Third, in coordination with other core agencies, we have continued to build on the re-vamped Integrated Framework. It is a valuable mechanism for the necessary partnership amongst agencies, bilateral donors, and LDCs for mainstreaming trade into LDCs' development plans and their strategies for poverty reduction. It presents a valuable model for practical interaction amongst key stakeholders for achieving coherence. It encourages and facilitates agencies and donor countries to work together. It makes evident to the LDCs their own degree of responsibility on good policies and efficient resource allocation for their own development. The full potential of the IF is yet to be realized. Pilot Schemes are underway in three countries. Important lessons are being drawn. The diagnostic trade integration strategy studies are proceeding satisfactorily. However, it is clear that follow-up is essential if the revamped IF is to succeed. Ensuring follow-up and implementation of the priority recommendations for technical assistance requires leadership by bilateral donors. Donors need to ensure this leadership is given. This is an area where coordination by the Development Assistance Committee of the OECD will be invaluable.
Fourth, the WTO has issued its Annual Plan for Technical Assistance for 2002, based on the mandates in the Doha Ministerial Declaration and in the New Strategy for WTO Technical Assistance. This will be considered by the membership at the Committee on Trade and Development (COMTD) on Tuesday 22 January. I urge bilateral donors to consider the Plan favourably. The Plan essentially contains only those activities that will be delivered by the WTO within its own competence and resources. But much more needs to be done. The purpose of drawing this Plan to your attention is provide Development Assistance Community Members with the opportunity to identify scope for collaborative delivery of technical assistance, and to show those areas where capacity-building is required but which are beyond the competence and resources of the WTO. The Plan also identifies the various levels of action, such as coordinated delivery with agencies and bilateral donors, which go well beyond what the WTO can deliver on its own.
Fifth, I believe that in order to fulfil its responsibilities for ensuring a coherent approach to WTO-related technical assistance and capacity building, the Secretariat needs to maintain a comprehensive data base containing information on all activities in this area undertaken by various agencies and governments. Such a data base is currently under design. It will be organized so that information can be readily shown by recipient country, by provider, and by subject area. The data base will contain information already available from certain sources, such as that pertaining to IF-sponsored activities and JITAP, and additional material will be compiled on the basis of questionnaires and other means of information-gathering. Close co-operation from donors, agencies and recipients will be essential to ensure the completeness of this information set. The information will be available to all interested parties.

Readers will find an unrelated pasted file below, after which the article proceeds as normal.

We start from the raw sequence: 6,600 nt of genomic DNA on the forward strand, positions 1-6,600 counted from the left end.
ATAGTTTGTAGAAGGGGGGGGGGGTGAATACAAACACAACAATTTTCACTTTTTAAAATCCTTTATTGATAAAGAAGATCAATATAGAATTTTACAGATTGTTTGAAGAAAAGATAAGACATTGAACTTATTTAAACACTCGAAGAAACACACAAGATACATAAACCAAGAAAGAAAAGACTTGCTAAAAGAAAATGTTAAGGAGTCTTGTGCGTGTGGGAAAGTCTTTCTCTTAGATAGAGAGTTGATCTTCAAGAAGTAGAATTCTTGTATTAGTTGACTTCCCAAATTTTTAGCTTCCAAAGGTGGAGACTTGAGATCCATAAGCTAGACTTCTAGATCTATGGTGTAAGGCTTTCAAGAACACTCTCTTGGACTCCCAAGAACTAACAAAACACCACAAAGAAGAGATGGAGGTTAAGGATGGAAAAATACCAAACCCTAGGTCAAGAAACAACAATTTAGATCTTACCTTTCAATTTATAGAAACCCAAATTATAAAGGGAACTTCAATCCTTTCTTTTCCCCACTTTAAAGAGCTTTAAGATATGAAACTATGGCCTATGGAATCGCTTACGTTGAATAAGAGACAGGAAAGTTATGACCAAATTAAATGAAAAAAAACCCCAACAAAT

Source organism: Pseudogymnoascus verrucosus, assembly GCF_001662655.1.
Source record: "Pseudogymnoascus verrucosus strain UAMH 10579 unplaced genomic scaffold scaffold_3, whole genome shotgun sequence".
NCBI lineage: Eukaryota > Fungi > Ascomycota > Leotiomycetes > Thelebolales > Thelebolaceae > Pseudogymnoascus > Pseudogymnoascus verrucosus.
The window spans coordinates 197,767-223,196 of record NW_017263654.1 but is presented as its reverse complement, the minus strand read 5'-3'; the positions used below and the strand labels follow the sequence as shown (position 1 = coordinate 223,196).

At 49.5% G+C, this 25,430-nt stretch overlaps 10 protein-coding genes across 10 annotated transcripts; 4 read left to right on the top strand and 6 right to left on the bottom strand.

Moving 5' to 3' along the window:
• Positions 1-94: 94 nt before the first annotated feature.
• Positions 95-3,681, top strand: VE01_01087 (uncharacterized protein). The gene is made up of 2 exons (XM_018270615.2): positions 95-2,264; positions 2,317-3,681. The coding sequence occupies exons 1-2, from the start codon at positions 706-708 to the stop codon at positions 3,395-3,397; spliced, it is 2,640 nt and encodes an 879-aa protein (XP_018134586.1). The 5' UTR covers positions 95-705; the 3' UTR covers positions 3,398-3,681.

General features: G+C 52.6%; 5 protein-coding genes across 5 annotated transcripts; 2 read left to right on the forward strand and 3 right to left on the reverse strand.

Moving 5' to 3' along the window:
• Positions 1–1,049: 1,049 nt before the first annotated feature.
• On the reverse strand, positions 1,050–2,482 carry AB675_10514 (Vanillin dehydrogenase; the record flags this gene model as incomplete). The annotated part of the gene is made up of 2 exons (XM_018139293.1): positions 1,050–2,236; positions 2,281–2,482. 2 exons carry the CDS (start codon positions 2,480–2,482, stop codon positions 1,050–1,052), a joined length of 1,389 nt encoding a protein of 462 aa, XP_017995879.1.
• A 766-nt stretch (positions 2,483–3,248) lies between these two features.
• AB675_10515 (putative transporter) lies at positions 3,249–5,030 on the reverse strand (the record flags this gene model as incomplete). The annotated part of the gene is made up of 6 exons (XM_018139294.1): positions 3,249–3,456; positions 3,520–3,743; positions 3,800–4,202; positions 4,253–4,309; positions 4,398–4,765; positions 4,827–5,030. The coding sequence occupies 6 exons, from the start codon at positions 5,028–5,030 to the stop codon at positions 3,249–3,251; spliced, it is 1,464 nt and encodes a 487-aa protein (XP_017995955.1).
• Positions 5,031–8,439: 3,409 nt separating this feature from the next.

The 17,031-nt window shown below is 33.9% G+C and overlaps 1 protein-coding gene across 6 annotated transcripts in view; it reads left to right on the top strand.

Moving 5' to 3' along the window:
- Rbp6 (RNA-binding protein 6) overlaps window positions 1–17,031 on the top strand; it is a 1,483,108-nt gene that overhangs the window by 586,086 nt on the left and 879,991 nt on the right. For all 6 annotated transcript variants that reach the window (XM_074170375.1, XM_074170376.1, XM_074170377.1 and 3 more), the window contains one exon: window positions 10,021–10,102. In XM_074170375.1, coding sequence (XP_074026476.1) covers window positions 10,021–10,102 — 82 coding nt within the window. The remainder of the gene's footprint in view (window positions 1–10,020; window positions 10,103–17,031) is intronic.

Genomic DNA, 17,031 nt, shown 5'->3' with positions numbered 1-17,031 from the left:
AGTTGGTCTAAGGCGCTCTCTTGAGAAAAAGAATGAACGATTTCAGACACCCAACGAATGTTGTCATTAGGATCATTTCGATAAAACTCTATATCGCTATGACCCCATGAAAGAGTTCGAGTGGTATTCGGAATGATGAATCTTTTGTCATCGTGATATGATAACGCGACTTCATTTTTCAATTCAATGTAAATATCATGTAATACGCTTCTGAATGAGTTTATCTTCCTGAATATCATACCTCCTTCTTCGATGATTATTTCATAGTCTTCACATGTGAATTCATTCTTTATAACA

This joint meeting can make significant and valuable contributions at several levels.
First, it can contribute to improve coordination and coherence, and promote cooperation between the trade and development communities. It is a necessary first step in the search for coherence. These communities need to work together and achieve coherence in policies, programmes and projects. This has not always been achieved. However, we need to respond to the coherence challenge not only for meeting the mandates from the Doha Ministerial Declaration, but also for better managing the process of globalization. Focused collaboration and partnerships are necessary if we are to accelerate the process of integrating developing countries and LDCs into the global economy.
Second, the partnership between agencies and bilateral donors is indispensable in order to adequately respond to the technical cooperation and capacity-building mandates which no one agency or individual bilateral donor can meet on its own. Technical cooperation and capacity-building are key components of the development dimension of the multilateral trading system. Developing countries and LDCs, at the WTO, consider result-oriented action, by agencies and bilateral donors, as a key test of our declared commitments for their meaningful and beneficial integration into the trading system. Declarations and commitments are no longer enough. Results are required.